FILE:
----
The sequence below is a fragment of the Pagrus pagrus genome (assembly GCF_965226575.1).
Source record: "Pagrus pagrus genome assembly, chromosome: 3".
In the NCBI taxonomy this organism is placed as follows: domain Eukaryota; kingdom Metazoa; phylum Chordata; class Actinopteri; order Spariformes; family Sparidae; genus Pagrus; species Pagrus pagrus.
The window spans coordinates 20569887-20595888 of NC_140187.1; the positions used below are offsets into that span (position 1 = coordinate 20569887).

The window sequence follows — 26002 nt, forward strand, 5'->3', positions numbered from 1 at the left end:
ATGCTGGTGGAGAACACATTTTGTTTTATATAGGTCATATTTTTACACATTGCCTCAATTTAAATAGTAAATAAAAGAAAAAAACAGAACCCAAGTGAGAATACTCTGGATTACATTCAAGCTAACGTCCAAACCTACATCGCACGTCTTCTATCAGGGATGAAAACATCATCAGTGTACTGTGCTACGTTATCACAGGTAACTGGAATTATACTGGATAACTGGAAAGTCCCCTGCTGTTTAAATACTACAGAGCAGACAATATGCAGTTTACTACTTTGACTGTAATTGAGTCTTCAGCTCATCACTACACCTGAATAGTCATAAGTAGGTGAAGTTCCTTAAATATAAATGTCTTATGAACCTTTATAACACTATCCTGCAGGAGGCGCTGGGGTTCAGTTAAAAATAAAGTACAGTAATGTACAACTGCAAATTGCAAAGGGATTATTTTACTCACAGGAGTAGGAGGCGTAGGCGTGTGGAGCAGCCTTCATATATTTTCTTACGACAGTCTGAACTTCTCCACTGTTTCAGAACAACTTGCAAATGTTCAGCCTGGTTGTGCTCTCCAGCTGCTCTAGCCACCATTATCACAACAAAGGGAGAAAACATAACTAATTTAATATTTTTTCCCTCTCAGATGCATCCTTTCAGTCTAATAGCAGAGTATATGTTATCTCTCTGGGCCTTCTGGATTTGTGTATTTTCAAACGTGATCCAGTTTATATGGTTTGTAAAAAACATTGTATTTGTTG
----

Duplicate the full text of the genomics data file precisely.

The sequence below is a fragment of the Pagrus pagrus genome (assembly GCF_965226575.1).
Source record: "Pagrus pagrus genome assembly, chromosome: 3".
In the NCBI taxonomy this organism is placed as follows: domain Eukaryota; kingdom Metazoa; phylum Chordata; class Actinopteri; order Spariformes; family Sparidae; genus Pagrus; species Pagrus pagrus.
The window spans coordinates 20569887-20595888 of NC_140187.1; the positions used below are offsets into that span (position 1 = coordinate 20569887).

The window sequence follows — 26002 nt, forward strand, 5'->3', positions numbered from 1 at the left end:
ATGCTGGTGGAGAACACATTTTGTTTTATATAGGTCATATTTTTACACATTGCCTCAATTTAAATAGTAAATAAAAGAAAAAAACAGAACCCAAGTGAGAATACTCTGGATTACATTCAAGCTAACGTCCAAACCTACATCGCACGTCTTCTATCAGGGATGAAAACATCATCAGTGTACTGTGCTACGTTATCACAGGTAACTGGAATTATACTGGATAACTGGAAAGTCCCCTGCTGTTTAAATACTACAGAGCAGACAATATGCAGTTTACTACTTTGACTGTAATTGAGTCTTCAGCTCATCACTACACCTGAATAGTCATAAGTAGGTGAAGTTCCTTAAATATAAATGTCTTATGAACCTTTATAACACTATCCTGCAGGAGGCGCTGGGGTTCAGTTAAAAATAAAGTACAGTAATGTACAACTGCAAATTGCAAAGGGATTATTTTACTCACAGGAGTAGGAGGCGTAGGCGTGTGGAGCAGCCTTCATATATTTTCTTACGACAGTCTGAACTTCTCCACTGTTTCAGAACAACTTGCAAATGTTCAGCCTGGTTGTGCTCTCCAGCTGCTCTAGCCACCATTATCACAACAAAGGGAGAAAACATAACTAATTTAATATTTTTTCCCTCTCAGATGCATCCTTTCAGTCTAATAGCAGAGTATATGTTATCTCTCTGGGCCTTCTGGATTTGTGTATTTTCAAACGTGATCCAGTTTATATGGTTTGTAAAAAACATTGTATTTGTTG